You know, it's funny about how artists either grow or don't in their craft. Margaret Mitchell wrote Gone With the Wind and that was that. I've read where she is quoted as saying she hoped she never wrote another thing as long as she lived. Then there's Paul Simon who got only more and more creative after he had his very popular Garfunkel removed. Michaelangelo was only twenty-four when he sculpted the Pieta, but then went on to do stuff like the statue of David, and was even appointed as the architect of St. Peter's Basilica and design the dome. Mungo Jerry, however, whose hit In the Summertime was followed by ... well I'm sure they may have had them, but you get my point.
That brings me to my other point -- Peter Jackson. Besides The Hobbit, tell me what else he's done, other than of course the LOTR (The Lord of the Rings). Now, those of you who have read my reviews know that I consider LOTR to be perhaps the best movie ever made, and yes I see it as one movie, not three. One of the reasons I see it as the best movie ever made is that Jackson brought to it an uncanny fanaticism for detail. He marshaled the resources of a wide array of artists and had them frothing at the mouth to produce a movie that, as far as was humanly possible, recreated the experience of Middle Earth given to us by Tolkien. The result was nothing less than spectacular, a movie that will viewed for generations to come. But on the other hand, have you seen or even heard of Bad Taste, where aliens hunt down humans in order to supply their intergactic fast-food chain, or his next movie Meet the Feebles that carries the tagline "from the creator of Bad Taste comes a movie with no taste at all!"?
The Hobbit: An Unexpected Journey is the first of three films that are based on Tolkien's first book about the Baggins family hobbits, Bilbo and Frodo. It is a lighter tale than LOTR, written as bedtime stories for Tolkien's own children. It is more fanciful and less political, yet nonetheless presents good and bad and the burden of doing what's right. In this tale Bilbo, a quiet and content homebody gets caught up in the adventure of a band of dwarves who are out to reclaim their homeland and their wealth that had been taken from them by a dragon named Smaug. The troupe is headed by Thorin Oakenshield, the exiled king of the dwarves, and shepherded by the wise wizard Gandalf.
I am willing to bet that The Hobbit is a far better film than Meet the Feebles.
I say this because if you are going to go see The Hobbit, I want you to be subconsciously comparing it to a story of lust, infidelity, betrayal in the world of Heidi the Hippo, her unfaithful lover Beltch the Walrus and the unscrupulous Trevor the Rat. If you can do that, than you will be pleasantly surprised with a movie that is a well-produced, rollicking adventure in a fantasy world inspired by the creative genius of J.R.R. Tolkien. If you can do that, you will have a good time.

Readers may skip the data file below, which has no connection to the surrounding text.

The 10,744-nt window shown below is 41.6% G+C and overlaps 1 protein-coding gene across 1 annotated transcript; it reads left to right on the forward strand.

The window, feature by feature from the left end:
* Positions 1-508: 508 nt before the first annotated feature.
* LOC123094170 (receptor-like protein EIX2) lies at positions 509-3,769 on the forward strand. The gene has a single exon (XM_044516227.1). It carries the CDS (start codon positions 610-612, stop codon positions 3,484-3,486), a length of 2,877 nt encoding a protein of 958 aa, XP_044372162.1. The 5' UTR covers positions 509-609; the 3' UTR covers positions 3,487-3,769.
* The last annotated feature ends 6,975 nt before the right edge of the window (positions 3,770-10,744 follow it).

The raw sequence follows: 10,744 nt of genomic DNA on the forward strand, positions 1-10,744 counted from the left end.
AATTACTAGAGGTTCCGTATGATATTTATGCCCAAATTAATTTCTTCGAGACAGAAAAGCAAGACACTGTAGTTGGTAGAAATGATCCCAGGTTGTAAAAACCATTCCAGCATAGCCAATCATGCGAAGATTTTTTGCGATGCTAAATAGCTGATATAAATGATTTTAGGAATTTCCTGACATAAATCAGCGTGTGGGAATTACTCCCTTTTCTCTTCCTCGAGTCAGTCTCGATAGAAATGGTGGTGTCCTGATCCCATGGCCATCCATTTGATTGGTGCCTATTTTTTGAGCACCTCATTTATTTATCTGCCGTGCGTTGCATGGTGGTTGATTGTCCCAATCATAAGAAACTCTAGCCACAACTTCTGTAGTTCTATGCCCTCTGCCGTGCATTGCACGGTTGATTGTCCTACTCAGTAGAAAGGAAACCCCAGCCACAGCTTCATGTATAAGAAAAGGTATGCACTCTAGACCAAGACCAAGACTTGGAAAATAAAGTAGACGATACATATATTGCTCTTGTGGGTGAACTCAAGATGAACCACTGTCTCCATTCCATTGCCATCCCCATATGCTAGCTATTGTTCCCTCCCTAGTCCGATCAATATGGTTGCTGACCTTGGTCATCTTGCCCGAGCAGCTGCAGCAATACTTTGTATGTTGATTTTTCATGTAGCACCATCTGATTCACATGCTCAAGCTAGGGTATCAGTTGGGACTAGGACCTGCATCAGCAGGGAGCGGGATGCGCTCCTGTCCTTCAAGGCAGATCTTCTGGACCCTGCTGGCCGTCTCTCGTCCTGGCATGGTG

If, however, you make the mistake of going in expecting to see a movie of the caliber of LOTR, arguably the best movie ever made, a movie that lovingly and faithfully renders the vision of Tolkien in the photoplay of the cinema, then you may be disappointed. In this first installment, Jackson seems intent on trying to recreate the feeling of his previous work. In both Jackson's movie and Tolkien's books, the LOTR is a story in which there is always grim sadness that comes from knowing that there exists an evil that must be confronted, that the confrontation will irrevocably change those involved, and the confrontation will require personal sacrifice and courage. This theme was spectacularly presented in LOTR. The Hobbit, on the other hand is an adventure, a tale of discovery and growth, of meeting challenges with strengths that one never knew one had. And while Jackson definitely lightens up the story telling in this film to include silly slapstick humor with the orcs and goblins, for me, too much of the melancholy of LOTR bled over into The Hobbit, not ruining the film but muddling it.
That said, it is a Peter Jackson film, it is good, and it is worth the price of admission.
Please, before you go, watch this trailer, several times if necessary. It will enhance your appreciation of how far Peter Jackson has come.
No matter what I may have to say about this movie, I will be avidly awaiting the second and third installments to this story. I will. And if anyone has read Tolkien's The Hobbit, or The Lord of the Rings, or seen Peter Jackson's film rendition of The Lord of the Rings, seeing The Hobbit is a must.
Martin Freeman is absolutely adorable as the young and maybe-just-a-little-bit-adventuresome-on-his-mother's-side Bilbo Baggins. Loved him, found not one whit to gripe about his performance.
Richard Armitage as Thorin Oakenshield was really fine to look at, for all that he was playing the role of a dwarf.
In all, the casting was wonderful, and I loved the back-story that began the movie.
Eleven minutes shy of three hours was just too long, especially when some of the "tale" was contrived not only to hint at the Lord of the Rings trilogy, but also was constructed to ... and here's where my enthusiasm fades, because I have no idea whatsoever why some scenes were included, when they added nothing to the plot at all, and in all fairness, were so stupid that I found myself wishing I had a cell phone so that I could text someone "WTF?"
In addition, and this is solely opinion, I do not believe that any studio that cannot produce real-looking animals in CGI should be paid to participate in a film. The Hobbit's CGI animals might impress a four-year-old, but the film is rated PG-13, so they ought at least play up to a seventh-grader's perception.
There. I'm done.
Go see it for the good bits.
Yes, I will own this on DVD when I can, for the good bits.